President Jair Bolsonaro, after being scolded, was called a liar, and threatened with trade sanctions by several G7 leaders, stated that he would send 43,000 troops to fight the Amazon fires, but there were still no signs of an increased military presence. In his recent speech he said that Amazon should be used to enrich Brazilians. The reason for the fire was debated, but not convincing from this height. Bolsonaro said that they were part of the usual annual arson, this dry season. But environmentalist, many of whom are scientists, have noticed government policies to encourage deforestation. As par them gov. have encouraged land clearing that helped spark fire rage, and gave farmers permission to burn.

Soaring deforestation coupled with smoke from fires has sparked global outrage, including street protests, calls to boycott Brazilian companies and products, and condemnation from world leaders. European Union also has threatened to cancel a major trade agreement on this issue.

Hours after leaders from some of the world’s richest countries pledged more than $ 22 million to help fight fires in the Amazon rainforest, the Brazilian government angrily rejected the offer, which basically told other countries to think about their own businesses. Earlier, Brazilian ministers said G7 money was not needed and they accused foreign powers of wanting Amazon control.

A video taken by CNN during a fly over on Friday (August 23) we can see the consequences of the Bolsonaro government’s anti-environmental agenda: large areas of deforested forest, surrounded by smoke, show the progress of industrial agriculture into the forest. In contrast to what the Bolsonaro government claimed, the wave of fire that struck the Amazon was associated with increased deforestation in the region.

The fires are discharging large amounts of smoke and carbon to atmosphere.

Smoke clouds from the fire have spread throughout the Amazon region and beyond. According to the Copernicus Atmosphere Monitoring Service (Cams), part of the European Union Earth observation program, smoke has spread to the Atlantic coast. Fire has released a large amount of carbon dioxide, the equivalent of 228 megatons so far this year, according to Cams, the highest since 2010. 

They also emit carbon monoxide – a gas that is released when wood is burned and does not have much access to oxygen. Maps of cams show this carbon monoxide – a pollutant that is toxic at high levels – carried outside the coastline of South America.

Why do we need Amazon?

  • Filtering and reprocessing dangerous carbon dioxide output in the world – What forests take from the air, they can also give back. When forests burn, tree carbon material is released in the form of CO2, which pollutes the atmosphere, and which amounts are already excessive.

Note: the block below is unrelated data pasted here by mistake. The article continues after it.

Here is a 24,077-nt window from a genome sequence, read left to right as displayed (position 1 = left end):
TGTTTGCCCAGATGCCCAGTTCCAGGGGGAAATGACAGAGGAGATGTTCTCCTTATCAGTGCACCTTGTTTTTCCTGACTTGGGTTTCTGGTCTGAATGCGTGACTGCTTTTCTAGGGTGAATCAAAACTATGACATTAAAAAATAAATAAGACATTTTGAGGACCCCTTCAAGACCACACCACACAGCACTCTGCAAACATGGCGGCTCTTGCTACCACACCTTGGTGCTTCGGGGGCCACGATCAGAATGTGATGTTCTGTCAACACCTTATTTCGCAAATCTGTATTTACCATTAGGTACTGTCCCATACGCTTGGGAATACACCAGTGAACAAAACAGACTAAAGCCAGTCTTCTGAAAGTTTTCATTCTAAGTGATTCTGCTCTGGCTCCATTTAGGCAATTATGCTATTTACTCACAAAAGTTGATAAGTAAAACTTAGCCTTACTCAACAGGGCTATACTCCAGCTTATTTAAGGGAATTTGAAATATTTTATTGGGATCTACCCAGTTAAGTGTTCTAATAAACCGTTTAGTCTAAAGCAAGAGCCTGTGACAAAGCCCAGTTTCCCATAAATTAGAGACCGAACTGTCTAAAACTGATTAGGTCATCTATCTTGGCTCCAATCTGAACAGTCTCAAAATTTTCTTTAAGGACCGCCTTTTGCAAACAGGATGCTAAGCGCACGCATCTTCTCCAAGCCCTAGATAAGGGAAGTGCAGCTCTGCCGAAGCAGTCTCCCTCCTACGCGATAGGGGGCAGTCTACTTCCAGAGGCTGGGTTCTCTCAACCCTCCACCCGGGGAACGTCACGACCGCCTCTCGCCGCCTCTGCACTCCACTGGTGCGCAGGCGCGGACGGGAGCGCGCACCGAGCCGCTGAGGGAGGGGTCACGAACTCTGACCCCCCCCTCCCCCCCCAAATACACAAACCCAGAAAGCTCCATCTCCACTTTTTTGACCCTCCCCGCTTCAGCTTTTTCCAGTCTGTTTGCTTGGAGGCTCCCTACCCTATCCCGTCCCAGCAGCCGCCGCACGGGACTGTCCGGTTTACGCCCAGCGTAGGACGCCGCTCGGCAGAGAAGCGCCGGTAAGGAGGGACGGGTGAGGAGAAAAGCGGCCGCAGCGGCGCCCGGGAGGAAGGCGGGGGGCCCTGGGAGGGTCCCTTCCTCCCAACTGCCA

• Importance of the Amazon rainforest for local and global climate – Tropical forests and timber forests exchange a lot of water and energy for the atmosphere and are considered important in controlling local and regional climate. Water released by plants into the atmosphere through evaporation and transpiration of plants and into the oceans by rivers, influences the world’s climate and the circulation of ocean currents. This serves as a feedback mechanism, because the process also supports the regional climate on which it rests.
  • Amazon rainforest can cure you – The roots of natural medicine. Indigenous peoples have perfected the use of chemical compounds found in plants and animals. Knowledge about the use of this plant is usually held by a shaman, who passes on this tradition to an apprentice, a process that has lasted for centuries and which is an integral part of people’s identities. With the fast-moving rainforest, the continuity of this knowledge for the benefit of future generations is under threat.
  • Potential for untapped Amazon plants – Scientists believe that less than half of 1% of flowering plant species have been studied in detail for their medicinal potential. Many anti-cancer drugs come from rainforest plants. Compounds from rainforest plants are used in medicine to treat high blood pressure, glaucoma, tuberculosis, and other health problems. As the Amazon rainforest biome slowly shrinks in size, so does the wealth of wildlife found in its forests, along with the potential use of plants and animals that have yet to be discovered.

The Amazon basin, which holds about three million species of plants and animals, and twenty million indigenous people is crucial to regulating global warming, with its forests absorbing millions of tons of carbon every year.

The Amazon is often referred to as the planet’s lungs, producing 20% of the oxygen in the Earth’s atmosphere. It is considered vital in slowing global warming, and it is home to uncountable species of fauna and flora. Roughly half the size of the United States, it is the largest rainforest on the planet. But when trees are cut or burned, the carbon they store is released into the atmosphere and the capacity of the rainforest to absorb carbon decreases, resulting into a catastrophic global warming.

Earth Alliance, a new organization to help address the urgent threats to our planet’s life support systems which is co-founded by Academy Award®-winning actor Leonardo DiCaprio has launched the Amazon Forest Fund campaign in response to a growing climate crisis and staggering loss of biodiversity threatening the stability of life on Earth. You can also goto Amazon Forest Fund campaign website to make the domain and help to make this planet a better place for our future generation.

Author: Rajesh Kumar

Enchanted by sound of ocean waves, and magic of sun rays I'm a DevOps engineer by profession and nature lover by heart. I love capturing wondrous moments from nature. I hope through my article I will be able to spread awareness for conserving our wildlife and controlling the rapidly changing climate. Together let's take a pledge and restore the pride of our magnificent mother nature.